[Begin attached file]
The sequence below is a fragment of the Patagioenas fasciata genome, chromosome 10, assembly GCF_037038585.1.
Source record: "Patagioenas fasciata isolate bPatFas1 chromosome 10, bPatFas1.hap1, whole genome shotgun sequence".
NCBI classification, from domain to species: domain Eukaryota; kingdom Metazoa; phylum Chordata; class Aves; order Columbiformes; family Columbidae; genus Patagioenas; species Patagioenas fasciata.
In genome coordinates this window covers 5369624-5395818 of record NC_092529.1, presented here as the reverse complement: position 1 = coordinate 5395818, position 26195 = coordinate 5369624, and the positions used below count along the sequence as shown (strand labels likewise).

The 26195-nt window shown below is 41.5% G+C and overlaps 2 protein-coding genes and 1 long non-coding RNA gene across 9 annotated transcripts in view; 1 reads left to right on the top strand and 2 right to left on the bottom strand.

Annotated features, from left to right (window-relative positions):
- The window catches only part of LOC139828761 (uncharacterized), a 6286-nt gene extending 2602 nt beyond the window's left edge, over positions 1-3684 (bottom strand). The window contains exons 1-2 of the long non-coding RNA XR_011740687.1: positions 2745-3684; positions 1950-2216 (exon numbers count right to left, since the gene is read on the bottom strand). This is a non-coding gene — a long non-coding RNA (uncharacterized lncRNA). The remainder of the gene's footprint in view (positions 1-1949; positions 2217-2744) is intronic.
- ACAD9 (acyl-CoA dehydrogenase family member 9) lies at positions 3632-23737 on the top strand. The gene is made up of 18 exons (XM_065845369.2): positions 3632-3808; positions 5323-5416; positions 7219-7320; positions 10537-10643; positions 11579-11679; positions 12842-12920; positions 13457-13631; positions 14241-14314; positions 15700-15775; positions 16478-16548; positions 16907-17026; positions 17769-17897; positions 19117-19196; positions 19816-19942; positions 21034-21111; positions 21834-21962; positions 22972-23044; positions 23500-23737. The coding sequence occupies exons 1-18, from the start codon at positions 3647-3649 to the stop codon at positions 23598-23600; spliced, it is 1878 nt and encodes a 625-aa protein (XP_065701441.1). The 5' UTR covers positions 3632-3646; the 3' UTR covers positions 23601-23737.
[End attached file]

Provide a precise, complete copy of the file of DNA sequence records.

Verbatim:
The sequence below is a fragment of the Patagioenas fasciata genome, chromosome 10, assembly GCF_037038585.1.
Source record: "Patagioenas fasciata isolate bPatFas1 chromosome 10, bPatFas1.hap1, whole genome shotgun sequence".
NCBI classification, from domain to species: domain Eukaryota; kingdom Metazoa; phylum Chordata; class Aves; order Columbiformes; family Columbidae; genus Patagioenas; species Patagioenas fasciata.
In genome coordinates this window covers 5369624-5395818 of record NC_092529.1, presented here as the reverse complement: position 1 = coordinate 5395818, position 26195 = coordinate 5369624, and the positions used below count along the sequence as shown (strand labels likewise).

The 26195-nt window shown below is 41.5% G+C and overlaps 2 protein-coding genes and 1 long non-coding RNA gene across 9 annotated transcripts in view; 1 reads left to right on the top strand and 2 right to left on the bottom strand.

Annotated features, from left to right (window-relative positions):
- The window catches only part of LOC139828761 (uncharacterized), a 6286-nt gene extending 2602 nt beyond the window's left edge, over positions 1-3684 (bottom strand). The window contains exons 1-2 of the long non-coding RNA XR_011740687.1: positions 2745-3684; positions 1950-2216 (exon numbers count right to left, since the gene is read on the bottom strand). This is a non-coding gene — a long non-coding RNA (uncharacterized lncRNA). The remainder of the gene's footprint in view (positions 1-1949; positions 2217-2744) is intronic.
- ACAD9 (acyl-CoA dehydrogenase family member 9) lies at positions 3632-23737 on the top strand. The gene is made up of 18 exons (XM_065845369.2): positions 3632-3808; positions 5323-5416; positions 7219-7320; positions 10537-10643; positions 11579-11679; positions 12842-12920; positions 13457-13631; positions 14241-14314; positions 15700-15775; positions 16478-16548; positions 16907-17026; positions 17769-17897; positions 19117-19196; positions 19816-19942; positions 21034-21111; positions 21834-21962; positions 22972-23044; positions 23500-23737. The coding sequence occupies exons 1-18, from the start codon at positions 3647-3649 to the stop codon at positions 23598-23600; spliced, it is 1878 nt and encodes a 625-aa protein (XP_065701441.1). The 5' UTR covers positions 3632-3646; the 3' UTR covers positions 23601-23737.